The modern cottage-style Central Menlo Park home had a beautiful English garden with lots of rose bushes and great curb appeal, and there was no need to change anything.
"I knew nothing about gardens. Zero," said Mira Olson, who bought the home in 2011 with her husband Jonathan Weiner.
They just left the garden alone and retained the gardeners they had. But as time wore on, they noticed plants were dying.
Eventually they hired a landscape contractor focused on native plant design, who ripped out the entire yard, more than the couple had planned, and started over. The main thing he did was to build up mounds of soil and snuggle carefully picked boulders around them. He also put in a stone patio next to the front lawn so the family could dine al fresco. He planted native shrubs and drought-tolerant plants.
But Olson wasn't finished yet. She says she began slowly, picking up random plants she liked from grocery stores like Trader Joe's, or Home Depot. She poured over Sunset garden books until she realized that the plants she liked were hard to find in local nurseries. So she experimented.
"It's totally trial and error. You have to not be afraid to rip something out."
Once she realized the plants she picked and planted actually grew, especially the succulents, she was hooked. She stalked local nurseries on a regular basis, and got to know the nursery owners, to the point where she simply told them, "If you get anything new, just call me when you get something weird."
She started on succulents when she found out they needed very little water.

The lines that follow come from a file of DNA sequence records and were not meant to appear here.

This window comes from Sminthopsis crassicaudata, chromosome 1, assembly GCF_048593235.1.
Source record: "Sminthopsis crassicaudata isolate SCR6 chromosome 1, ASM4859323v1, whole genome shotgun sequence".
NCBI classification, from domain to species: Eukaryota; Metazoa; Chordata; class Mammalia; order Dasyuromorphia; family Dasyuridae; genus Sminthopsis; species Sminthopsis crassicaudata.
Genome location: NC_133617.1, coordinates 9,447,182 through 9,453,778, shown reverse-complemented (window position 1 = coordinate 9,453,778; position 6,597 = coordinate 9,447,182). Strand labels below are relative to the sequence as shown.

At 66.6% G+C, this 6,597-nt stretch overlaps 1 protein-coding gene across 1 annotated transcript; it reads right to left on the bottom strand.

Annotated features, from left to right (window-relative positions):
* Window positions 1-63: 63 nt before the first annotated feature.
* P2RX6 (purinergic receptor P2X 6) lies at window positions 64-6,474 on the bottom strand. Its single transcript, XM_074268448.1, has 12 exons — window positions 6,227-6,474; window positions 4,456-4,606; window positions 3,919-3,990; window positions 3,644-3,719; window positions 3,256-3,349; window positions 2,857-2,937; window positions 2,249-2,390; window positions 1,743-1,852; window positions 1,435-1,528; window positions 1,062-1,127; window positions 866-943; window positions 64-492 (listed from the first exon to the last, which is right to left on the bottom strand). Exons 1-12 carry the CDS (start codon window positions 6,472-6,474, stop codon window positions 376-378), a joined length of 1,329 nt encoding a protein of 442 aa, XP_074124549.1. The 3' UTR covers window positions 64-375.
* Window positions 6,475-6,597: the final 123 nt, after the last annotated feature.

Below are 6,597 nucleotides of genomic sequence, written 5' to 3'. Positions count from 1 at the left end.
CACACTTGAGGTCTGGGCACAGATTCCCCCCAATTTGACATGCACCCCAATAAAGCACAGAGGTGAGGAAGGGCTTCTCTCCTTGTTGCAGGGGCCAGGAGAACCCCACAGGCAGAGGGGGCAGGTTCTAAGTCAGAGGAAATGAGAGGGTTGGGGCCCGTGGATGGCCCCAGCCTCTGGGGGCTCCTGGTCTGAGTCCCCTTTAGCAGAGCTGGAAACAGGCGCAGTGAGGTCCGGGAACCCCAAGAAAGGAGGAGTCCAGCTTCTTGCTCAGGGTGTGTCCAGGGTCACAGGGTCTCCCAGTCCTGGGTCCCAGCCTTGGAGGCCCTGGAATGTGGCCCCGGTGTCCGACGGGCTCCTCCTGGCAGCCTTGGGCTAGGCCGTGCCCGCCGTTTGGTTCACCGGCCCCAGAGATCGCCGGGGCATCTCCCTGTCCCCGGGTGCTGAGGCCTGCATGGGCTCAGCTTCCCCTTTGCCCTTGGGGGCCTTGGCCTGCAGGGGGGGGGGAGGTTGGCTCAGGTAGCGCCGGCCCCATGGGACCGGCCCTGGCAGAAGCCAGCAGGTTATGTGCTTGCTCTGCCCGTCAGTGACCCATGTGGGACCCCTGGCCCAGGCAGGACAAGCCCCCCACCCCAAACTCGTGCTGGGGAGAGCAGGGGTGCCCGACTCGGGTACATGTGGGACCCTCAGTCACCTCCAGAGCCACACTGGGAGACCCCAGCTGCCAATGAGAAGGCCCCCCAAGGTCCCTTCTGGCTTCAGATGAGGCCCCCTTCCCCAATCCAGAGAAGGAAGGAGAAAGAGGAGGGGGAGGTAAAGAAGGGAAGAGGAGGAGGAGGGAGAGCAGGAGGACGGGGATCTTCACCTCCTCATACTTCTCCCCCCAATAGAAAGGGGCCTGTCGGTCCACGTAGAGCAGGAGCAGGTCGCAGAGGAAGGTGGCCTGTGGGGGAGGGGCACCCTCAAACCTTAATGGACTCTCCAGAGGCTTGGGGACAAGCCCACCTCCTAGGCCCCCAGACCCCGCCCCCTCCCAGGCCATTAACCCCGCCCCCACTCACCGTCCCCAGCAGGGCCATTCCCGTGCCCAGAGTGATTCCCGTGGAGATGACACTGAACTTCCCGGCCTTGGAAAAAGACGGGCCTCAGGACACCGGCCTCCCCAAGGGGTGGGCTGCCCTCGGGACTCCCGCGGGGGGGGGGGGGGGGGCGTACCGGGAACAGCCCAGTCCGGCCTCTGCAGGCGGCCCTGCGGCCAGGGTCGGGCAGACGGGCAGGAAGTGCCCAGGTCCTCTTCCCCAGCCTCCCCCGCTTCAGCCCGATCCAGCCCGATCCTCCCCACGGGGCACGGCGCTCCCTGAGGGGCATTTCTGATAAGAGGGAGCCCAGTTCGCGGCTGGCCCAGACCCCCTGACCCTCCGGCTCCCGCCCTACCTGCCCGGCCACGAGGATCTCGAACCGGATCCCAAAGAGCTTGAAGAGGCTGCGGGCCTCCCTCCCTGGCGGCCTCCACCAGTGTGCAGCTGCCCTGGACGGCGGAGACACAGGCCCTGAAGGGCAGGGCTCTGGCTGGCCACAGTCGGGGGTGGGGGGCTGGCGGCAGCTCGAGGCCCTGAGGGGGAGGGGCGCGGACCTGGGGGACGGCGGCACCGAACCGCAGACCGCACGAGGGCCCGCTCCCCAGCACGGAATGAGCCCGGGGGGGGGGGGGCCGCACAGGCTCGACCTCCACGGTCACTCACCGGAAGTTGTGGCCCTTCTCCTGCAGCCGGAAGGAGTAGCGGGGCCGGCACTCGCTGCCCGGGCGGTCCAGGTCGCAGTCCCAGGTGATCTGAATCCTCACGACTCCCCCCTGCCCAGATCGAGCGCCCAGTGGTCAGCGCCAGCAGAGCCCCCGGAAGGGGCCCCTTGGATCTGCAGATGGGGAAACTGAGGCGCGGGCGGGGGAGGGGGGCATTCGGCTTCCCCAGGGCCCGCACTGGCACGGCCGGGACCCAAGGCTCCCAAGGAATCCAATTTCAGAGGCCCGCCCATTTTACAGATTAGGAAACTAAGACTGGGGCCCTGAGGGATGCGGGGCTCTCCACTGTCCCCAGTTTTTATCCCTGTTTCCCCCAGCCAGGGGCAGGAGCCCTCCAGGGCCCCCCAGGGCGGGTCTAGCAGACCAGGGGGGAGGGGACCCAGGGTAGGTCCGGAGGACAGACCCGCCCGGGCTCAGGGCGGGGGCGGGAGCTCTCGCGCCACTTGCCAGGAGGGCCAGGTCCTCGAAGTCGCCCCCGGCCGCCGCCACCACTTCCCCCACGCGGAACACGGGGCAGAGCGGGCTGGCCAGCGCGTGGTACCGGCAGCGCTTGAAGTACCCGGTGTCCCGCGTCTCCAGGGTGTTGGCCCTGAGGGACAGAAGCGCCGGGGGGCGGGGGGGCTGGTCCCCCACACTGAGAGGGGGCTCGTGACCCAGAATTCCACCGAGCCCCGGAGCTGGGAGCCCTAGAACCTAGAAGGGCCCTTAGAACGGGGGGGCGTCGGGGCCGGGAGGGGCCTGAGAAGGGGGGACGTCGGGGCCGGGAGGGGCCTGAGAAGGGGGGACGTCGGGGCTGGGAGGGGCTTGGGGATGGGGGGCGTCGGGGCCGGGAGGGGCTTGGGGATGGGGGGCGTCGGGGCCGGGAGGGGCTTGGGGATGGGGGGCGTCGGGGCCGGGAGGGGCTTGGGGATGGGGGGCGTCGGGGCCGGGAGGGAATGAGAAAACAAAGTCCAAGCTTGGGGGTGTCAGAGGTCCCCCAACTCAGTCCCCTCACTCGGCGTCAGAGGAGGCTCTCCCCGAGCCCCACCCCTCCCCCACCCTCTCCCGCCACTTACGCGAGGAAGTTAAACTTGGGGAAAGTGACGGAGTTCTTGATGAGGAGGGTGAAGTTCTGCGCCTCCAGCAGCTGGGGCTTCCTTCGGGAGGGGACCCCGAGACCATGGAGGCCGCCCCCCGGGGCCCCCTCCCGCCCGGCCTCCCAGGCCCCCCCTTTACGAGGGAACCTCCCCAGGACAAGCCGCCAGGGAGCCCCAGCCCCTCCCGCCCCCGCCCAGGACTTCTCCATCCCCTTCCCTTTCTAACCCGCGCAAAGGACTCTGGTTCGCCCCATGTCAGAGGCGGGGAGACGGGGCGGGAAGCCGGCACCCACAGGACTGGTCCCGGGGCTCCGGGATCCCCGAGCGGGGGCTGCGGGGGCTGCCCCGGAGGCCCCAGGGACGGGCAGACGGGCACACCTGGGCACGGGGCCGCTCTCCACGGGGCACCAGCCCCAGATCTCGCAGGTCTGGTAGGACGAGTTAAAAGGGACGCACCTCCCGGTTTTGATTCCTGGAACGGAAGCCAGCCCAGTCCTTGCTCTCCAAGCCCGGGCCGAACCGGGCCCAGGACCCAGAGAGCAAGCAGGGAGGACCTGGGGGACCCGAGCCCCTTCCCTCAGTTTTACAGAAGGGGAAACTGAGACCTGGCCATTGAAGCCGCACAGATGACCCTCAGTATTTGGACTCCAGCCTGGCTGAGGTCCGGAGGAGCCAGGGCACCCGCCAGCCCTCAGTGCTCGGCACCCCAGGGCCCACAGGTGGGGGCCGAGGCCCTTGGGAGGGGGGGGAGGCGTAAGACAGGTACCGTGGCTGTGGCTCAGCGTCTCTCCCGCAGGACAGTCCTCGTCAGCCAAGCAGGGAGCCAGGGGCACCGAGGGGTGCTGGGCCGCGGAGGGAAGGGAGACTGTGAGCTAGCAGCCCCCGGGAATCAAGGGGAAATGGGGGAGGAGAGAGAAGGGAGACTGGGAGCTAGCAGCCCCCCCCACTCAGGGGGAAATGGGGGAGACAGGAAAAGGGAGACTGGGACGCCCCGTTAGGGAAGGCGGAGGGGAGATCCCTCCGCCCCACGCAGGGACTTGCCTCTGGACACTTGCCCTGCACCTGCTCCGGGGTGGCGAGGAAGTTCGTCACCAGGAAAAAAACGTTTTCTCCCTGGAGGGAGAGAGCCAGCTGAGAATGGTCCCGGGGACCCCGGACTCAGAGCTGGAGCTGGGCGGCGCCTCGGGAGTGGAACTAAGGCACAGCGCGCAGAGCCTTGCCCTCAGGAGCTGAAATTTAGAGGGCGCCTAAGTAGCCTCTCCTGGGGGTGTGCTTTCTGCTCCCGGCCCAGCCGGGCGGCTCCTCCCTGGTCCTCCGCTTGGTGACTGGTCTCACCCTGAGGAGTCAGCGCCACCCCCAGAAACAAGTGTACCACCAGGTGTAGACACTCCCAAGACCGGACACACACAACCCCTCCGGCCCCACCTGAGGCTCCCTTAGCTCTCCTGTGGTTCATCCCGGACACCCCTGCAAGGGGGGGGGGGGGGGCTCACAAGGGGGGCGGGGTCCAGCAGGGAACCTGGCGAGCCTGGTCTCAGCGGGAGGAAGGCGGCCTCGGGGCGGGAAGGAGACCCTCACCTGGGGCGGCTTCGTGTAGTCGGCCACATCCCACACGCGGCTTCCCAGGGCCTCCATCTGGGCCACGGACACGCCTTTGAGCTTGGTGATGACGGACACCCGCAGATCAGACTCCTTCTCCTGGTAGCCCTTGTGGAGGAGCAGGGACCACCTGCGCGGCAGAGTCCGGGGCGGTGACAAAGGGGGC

"I would get one, then two," she said. And, she said delightedly, "You can cut a piece of a succulent and stick it in the ground," and it will grow.
Before she knew it her entire front yard was scattered from end to end with succulents in various shapes and colors, from Dr. Seuss-like palms to ones with green arms and maroon flowers.
The only thing she makes sure of is that the plants need relatively little water and lots of light. Beyond that, to this day she can't name any plants in her yard except a few rare ones like a Fan Aloe. Many others have nicknames like "Cousin It" or "Dr. Seuss."
She doesn't fertilize her plants, or add special soil. She simply finds a good spot where her new plant looks good, digs a hole, and sticks it into the ground.
Two years ago, the couple decided to nix their front lawn, and also to build a low fence in the front yard to contain their new Labradoodle puppy. The fence was built with horizontal boards, curving around the area where the lawn used to be and creating a patio space for outdoor eating. They added pebbles and ceramic pots full of succulents. They've spent close to $150,000 on their front and back gardens, including patios and paths, a driveway, rocks, irrigation and fencing.
Olson said she began to realize that while most people never see the inside of your house, they always see the outside, so it's easier to justify the expense of making sure plants work in your garden.
"Succulents are so sculptural. They're so hardy. They surprise you with flowers. When I buy this stuff I have no idea what it's going to look like."
Her favorite nursery, Flora Grubb in South San Francisco, is a favorite destination at least a couple of times a month but Ladera Garden and Gifts in Portola Valley and Summerwinds in Palo Alto are her others she frequents. But, she's not picky. "I will stop at any nursery -- there's not one I don't like," she said.